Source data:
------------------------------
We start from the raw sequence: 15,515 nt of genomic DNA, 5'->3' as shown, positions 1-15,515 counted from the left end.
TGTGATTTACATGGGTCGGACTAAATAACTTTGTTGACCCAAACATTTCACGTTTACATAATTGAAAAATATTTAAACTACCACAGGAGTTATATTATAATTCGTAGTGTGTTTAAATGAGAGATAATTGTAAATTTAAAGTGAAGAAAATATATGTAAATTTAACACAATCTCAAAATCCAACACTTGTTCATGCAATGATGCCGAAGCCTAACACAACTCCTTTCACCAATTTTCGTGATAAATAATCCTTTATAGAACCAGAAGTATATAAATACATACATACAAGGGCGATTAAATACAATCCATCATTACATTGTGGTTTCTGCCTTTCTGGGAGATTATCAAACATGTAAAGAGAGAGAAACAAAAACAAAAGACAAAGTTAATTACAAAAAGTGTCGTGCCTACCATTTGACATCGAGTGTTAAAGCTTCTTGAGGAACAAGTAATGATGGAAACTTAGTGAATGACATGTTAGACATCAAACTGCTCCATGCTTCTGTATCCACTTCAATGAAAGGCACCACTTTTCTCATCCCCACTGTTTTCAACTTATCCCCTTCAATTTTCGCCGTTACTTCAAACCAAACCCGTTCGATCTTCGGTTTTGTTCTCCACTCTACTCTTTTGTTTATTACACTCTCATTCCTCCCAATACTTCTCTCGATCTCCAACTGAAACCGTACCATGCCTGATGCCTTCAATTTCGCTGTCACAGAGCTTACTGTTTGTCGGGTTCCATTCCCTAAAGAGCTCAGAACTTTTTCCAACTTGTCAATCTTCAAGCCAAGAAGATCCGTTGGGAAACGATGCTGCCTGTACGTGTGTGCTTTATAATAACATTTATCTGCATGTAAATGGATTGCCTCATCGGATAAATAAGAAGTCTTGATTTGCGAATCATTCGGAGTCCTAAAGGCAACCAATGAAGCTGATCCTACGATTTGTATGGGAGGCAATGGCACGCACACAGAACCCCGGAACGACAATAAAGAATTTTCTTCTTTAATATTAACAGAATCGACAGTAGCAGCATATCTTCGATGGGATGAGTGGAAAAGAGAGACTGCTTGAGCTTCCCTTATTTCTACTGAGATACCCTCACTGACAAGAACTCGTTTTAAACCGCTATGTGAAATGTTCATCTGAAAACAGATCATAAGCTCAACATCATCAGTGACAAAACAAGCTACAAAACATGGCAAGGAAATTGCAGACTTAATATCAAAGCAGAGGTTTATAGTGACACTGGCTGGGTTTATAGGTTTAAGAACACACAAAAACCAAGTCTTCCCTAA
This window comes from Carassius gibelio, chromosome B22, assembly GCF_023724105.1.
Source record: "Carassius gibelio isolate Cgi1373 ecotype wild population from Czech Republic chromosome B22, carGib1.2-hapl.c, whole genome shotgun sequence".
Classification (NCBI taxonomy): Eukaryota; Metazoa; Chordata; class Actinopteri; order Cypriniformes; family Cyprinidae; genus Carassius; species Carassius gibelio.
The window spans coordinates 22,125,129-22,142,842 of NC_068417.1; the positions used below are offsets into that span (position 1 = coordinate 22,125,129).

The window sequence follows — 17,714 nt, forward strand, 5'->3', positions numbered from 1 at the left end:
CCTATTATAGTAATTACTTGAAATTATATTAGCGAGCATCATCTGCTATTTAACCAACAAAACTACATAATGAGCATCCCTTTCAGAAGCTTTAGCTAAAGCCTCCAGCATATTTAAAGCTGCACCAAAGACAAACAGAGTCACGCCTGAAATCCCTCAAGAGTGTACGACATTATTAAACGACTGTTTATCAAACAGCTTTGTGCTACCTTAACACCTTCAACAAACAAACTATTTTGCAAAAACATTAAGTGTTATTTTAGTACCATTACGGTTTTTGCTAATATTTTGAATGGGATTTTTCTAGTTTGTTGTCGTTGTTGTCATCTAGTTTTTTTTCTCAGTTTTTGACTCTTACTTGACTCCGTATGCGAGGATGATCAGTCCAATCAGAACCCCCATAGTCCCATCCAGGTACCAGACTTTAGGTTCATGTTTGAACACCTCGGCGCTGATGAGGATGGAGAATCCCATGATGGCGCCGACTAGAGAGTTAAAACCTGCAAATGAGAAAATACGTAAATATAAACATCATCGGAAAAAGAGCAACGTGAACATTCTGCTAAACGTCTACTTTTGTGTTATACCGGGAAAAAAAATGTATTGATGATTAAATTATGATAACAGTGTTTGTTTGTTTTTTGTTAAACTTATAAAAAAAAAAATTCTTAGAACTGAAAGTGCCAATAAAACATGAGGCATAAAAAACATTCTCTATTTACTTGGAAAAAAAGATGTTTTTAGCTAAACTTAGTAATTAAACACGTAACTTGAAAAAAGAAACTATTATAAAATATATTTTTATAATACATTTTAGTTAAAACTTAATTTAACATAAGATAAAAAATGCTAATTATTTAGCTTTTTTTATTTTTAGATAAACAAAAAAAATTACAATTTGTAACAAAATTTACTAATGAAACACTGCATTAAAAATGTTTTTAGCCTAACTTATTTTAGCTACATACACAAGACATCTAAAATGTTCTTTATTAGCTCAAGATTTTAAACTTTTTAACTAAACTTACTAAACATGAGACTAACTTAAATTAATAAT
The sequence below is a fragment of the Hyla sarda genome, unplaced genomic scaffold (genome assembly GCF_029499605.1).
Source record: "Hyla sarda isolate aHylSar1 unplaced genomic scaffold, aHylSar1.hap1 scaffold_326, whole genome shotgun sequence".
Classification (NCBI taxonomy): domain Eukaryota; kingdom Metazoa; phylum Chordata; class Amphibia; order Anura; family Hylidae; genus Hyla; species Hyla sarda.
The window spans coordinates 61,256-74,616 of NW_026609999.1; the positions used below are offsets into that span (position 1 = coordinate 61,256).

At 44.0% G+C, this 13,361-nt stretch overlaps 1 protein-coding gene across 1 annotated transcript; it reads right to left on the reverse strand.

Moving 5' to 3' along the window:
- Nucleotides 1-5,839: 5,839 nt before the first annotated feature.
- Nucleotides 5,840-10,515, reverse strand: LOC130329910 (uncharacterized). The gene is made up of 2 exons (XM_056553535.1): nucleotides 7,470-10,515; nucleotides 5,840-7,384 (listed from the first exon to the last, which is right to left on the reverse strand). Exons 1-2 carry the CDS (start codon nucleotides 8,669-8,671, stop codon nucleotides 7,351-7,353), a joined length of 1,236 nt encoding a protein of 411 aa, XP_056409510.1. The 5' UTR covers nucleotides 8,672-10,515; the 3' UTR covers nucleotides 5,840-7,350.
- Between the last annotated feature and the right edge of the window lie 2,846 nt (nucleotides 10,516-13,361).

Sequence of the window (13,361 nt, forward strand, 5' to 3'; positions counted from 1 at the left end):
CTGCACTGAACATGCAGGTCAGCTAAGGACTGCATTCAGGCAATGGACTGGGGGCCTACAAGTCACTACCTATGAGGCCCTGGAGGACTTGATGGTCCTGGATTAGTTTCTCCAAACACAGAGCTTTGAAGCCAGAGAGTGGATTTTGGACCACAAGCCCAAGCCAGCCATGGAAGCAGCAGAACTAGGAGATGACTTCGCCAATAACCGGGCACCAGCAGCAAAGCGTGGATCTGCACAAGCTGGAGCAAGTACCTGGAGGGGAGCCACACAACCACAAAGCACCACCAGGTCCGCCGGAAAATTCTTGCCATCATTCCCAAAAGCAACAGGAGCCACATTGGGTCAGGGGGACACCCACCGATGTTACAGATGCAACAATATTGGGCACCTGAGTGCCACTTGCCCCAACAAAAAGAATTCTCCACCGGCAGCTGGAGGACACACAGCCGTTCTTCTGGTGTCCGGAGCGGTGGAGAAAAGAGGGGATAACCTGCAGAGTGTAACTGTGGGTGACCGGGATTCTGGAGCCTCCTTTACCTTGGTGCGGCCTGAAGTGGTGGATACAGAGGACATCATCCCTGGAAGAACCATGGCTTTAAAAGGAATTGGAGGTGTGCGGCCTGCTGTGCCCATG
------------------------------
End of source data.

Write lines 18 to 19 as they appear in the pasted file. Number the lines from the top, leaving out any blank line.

Sequence of the window (13,361 nt, forward strand, 5' to 3'; positions counted from 1 at the left end):
CTGCACTGAACATGCAGGTCAGCTAAGGACTGCATTCAGGCAATGGACTGGGGGCCTACAAGTCACTACCTATGAGGCCCTGGAGGACTTGATGGTCCTGGATTAGTTTCTCCAAACACAGAGCTTTGAAGCCAGAGAGTGGATTTTGGACCACAAGCCCAAGCCAGCCATGGAAGCAGCAGAACTAGGAGATGACTTCGCCAATAACCGGGCACCAGCAGCAAAGCGTGGATCTGCACAAGCTGGAGCAAGTACCTGGAGGGGAGCCACACAACCACAAAGCACCACCAGGTCCGCCGGAAAATTCTTGCCATCATTCCCAAAAGCAACAGGAGCCACATTGGGTCAGGGGGACACCCACCGATGTTACAGATGCAACAATATTGGGCACCTGAGTGCCACTTGCCCCAACAAAAAGAATTCTCCACCGGCAGCTGGAGGACACACAGCCGTTCTTCTGGTGTCCGGAGCGGTGGAGAAAAGAGGGGATAACCTGCAGAGTGTAACTGTGGGTGACCGGGATTCTGGAGCCTCCTTTACCTTGGTGCGGCCTGAAGTGGTGGATACAGAGGACATCATCCCTGGAAGAACCATGGCTTTAAAAGGAATTGGAGGTGTGCGGCCTGCTGTGCCCATG